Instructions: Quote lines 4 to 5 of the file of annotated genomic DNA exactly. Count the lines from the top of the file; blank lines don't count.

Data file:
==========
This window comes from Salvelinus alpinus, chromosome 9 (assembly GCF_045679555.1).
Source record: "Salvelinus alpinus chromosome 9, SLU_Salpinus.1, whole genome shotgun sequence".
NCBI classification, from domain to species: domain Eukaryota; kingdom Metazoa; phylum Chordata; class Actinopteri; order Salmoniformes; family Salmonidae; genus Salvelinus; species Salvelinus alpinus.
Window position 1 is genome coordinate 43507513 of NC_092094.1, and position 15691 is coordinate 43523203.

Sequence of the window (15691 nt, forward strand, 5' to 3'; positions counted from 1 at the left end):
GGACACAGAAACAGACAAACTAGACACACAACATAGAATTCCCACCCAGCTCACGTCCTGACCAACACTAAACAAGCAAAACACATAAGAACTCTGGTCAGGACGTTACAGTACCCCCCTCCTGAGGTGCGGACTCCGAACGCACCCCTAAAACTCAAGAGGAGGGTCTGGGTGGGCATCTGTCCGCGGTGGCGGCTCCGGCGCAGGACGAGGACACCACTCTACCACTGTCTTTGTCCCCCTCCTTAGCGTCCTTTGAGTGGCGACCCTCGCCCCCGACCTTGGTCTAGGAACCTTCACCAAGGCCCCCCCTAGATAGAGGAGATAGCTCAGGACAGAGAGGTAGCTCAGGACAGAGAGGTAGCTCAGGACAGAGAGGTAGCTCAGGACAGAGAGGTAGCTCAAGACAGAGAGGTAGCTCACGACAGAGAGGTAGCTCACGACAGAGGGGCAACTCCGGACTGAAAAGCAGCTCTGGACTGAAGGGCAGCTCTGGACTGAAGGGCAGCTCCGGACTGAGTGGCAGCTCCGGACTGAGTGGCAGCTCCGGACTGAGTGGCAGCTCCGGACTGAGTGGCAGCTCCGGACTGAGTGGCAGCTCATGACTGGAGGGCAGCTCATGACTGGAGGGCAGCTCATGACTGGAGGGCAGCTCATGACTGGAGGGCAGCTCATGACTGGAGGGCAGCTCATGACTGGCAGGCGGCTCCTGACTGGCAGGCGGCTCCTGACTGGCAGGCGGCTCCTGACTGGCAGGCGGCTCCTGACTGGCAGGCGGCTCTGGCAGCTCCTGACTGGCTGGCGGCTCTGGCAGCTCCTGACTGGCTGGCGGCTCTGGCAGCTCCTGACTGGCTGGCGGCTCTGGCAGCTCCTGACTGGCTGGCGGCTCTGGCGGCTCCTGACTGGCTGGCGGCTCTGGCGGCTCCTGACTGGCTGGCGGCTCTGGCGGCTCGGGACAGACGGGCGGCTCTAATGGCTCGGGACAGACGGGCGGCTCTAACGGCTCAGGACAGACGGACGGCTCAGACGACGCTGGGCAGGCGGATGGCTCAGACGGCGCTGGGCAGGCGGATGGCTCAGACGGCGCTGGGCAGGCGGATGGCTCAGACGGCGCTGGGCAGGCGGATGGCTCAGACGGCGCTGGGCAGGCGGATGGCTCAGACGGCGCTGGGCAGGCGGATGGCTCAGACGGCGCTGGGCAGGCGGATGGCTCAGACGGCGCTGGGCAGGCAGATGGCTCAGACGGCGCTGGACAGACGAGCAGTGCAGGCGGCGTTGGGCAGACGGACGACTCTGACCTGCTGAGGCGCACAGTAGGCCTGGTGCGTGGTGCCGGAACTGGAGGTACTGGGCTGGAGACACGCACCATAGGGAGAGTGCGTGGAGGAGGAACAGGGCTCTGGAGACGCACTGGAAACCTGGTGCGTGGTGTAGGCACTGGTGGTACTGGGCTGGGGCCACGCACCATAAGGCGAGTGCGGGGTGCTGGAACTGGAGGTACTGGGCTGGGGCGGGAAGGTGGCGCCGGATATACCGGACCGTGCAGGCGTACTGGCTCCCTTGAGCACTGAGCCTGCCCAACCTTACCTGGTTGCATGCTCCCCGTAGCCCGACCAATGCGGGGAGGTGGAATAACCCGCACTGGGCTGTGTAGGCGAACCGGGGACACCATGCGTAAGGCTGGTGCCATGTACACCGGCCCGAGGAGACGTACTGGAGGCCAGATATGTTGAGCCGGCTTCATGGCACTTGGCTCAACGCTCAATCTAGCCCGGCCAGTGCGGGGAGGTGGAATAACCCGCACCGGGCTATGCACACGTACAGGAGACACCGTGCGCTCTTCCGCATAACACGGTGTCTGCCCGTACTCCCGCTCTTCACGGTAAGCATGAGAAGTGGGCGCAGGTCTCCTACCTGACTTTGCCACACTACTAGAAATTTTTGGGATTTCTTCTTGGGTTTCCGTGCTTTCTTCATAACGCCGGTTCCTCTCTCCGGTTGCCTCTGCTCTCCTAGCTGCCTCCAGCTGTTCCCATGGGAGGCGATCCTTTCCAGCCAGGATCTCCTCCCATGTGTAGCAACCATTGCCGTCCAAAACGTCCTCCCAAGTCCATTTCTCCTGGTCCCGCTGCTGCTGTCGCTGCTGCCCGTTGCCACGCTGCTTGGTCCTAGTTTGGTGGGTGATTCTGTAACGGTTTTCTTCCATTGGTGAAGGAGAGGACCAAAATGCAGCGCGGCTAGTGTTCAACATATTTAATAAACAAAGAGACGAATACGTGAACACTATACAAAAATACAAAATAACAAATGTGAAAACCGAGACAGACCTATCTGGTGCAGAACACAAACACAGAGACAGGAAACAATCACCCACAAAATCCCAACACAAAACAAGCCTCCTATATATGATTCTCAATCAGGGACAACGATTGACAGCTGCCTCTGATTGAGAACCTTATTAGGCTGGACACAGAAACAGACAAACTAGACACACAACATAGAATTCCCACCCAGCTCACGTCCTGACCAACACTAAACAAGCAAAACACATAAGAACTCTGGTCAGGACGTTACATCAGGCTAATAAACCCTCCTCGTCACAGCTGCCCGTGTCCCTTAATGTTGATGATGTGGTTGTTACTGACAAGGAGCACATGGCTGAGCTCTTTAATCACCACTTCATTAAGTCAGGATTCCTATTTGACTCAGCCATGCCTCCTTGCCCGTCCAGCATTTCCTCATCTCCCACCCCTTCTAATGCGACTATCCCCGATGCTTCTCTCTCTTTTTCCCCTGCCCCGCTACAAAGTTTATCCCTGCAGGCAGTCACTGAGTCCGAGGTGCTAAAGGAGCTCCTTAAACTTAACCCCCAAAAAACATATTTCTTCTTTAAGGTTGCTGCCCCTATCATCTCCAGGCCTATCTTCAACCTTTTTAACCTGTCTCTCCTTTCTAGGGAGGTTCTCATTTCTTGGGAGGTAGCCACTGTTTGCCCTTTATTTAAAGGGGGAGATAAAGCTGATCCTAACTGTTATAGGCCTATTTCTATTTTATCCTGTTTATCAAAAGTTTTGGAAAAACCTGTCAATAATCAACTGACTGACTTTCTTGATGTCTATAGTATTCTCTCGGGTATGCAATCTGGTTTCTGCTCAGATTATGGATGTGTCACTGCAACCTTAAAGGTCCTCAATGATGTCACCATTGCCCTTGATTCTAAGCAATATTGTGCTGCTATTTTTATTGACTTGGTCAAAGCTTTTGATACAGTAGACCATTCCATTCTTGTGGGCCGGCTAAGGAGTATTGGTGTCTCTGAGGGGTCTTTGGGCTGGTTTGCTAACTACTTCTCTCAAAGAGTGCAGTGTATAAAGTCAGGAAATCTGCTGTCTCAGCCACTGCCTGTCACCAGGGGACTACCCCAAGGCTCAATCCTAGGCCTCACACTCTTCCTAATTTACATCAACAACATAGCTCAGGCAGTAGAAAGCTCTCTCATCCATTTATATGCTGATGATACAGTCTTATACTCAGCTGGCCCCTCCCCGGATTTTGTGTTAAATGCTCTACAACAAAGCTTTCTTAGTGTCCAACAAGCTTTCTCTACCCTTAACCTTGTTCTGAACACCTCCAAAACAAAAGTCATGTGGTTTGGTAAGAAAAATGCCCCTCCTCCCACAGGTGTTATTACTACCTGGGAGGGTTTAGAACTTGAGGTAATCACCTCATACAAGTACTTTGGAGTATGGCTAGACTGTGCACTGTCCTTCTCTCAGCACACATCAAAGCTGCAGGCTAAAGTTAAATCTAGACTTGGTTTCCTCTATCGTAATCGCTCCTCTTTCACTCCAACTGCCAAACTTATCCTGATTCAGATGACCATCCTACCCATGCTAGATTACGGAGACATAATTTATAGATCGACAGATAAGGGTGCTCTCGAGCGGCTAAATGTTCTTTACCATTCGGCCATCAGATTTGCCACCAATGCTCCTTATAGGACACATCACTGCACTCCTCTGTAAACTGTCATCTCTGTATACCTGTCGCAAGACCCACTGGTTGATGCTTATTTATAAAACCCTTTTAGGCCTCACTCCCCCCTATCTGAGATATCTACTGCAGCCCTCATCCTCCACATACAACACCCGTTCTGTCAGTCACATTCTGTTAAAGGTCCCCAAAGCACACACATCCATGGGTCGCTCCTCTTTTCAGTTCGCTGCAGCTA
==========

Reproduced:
Window position 1 is genome coordinate 43507513 of NC_092094.1, and position 15691 is coordinate 43523203.

Sequence of the window (15691 nt, forward strand, 5' to 3'; positions counted from 1 at the left end):